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Bias in interpreting results of clinical studies
Bias in performing clinical studies
Attributable risk (AR)
DALY and QALY
Incidence and prevalence
Mortality rates and case-fatality
Relative and absolute risk
Positive and negative predictive value
Sensitivity and specificity
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Vaccination and herd immunity
Cross sectional study
Placebo effect and masking
Randomized control trial
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A cross- sectional study is a study design where an exposure and an outcome are measured at the same time.
For example, let’s say you want to figure out if people who are obese – which means having a body mass index or BMI of 30 or higher - have higher serum cholesterol levels compared to people who are not obese – having a body mass index below 30.
To do this, you might look at the medical records of 100 people to see who has high cholesterol levels and who has low cholesterol levels and compare that to how many people in each group are obese or not obese.
You can think about a cross-sectional study like a snapshot of the population at a certain point in time.
Since you can only collect the information you see in that one moment, you don’t know what happens before or after the snapshot was taken.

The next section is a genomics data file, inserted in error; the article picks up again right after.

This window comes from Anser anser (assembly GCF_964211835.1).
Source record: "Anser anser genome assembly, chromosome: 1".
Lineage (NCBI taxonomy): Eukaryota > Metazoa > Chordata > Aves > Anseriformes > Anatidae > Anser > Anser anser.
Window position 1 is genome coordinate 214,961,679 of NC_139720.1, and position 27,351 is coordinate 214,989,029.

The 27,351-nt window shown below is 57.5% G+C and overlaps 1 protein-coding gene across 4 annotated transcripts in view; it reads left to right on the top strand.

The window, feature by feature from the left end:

So, we can only collect information on prevalence – the proportion of exposures or outcomes that already exist at a certain time – and not incidence – the proportion of new exposures or outcomes that occur in a certain time period.
In terms of prevalence, there’s an outcome prevalence and an exposure prevalence.
The outcome prevalence is the proportion of people who have an outcome in the exposed group and the non-exposed group.
In a cross-sectional study this can be organized in a 2 by 2 table, with the exposure – obesity or no obesity – on the side and the outcome – high or low cholesterol levels – on the top, and each box is labeled a, b, c, or d.
Cell a includes individuals who have high cholesterol and who are obese; cell b includes individuals who have low cholesterol and who are obese; cell c includes individuals who have high cholesterol and who are not obese; and cell d includes individuals who have low cholesterol and who are not obese.
We can calculate an outcome prevalence to figure out if high cholesterol – the outcome – is more prevalent for people who are obese or not obese – the exposure.
Let’s say that there are 50 people in cell a, 15 in cell b, 5 in cell c, and 30 in cell d.
To find the outcome prevalence, we first calculate the proportion of people who have high cholesterol in the group that is obese – so “a” divided by “a plus b”, or 50 divided by 65, which rounds to 0.77.
A cross-sectional study is a type of observational study that assesses the relationship between exposures and outcomes at a single point in time. It can be used to study factors associated with an outcome. In a cross-sectional study, data are collected from a group of participants who have been followed for a certain length of time. Data are then analyzed to see if there is an association between the different exposures and the outcome measure. Cross-sectional are usually quick and cheap studies that help to sample large groups of people.
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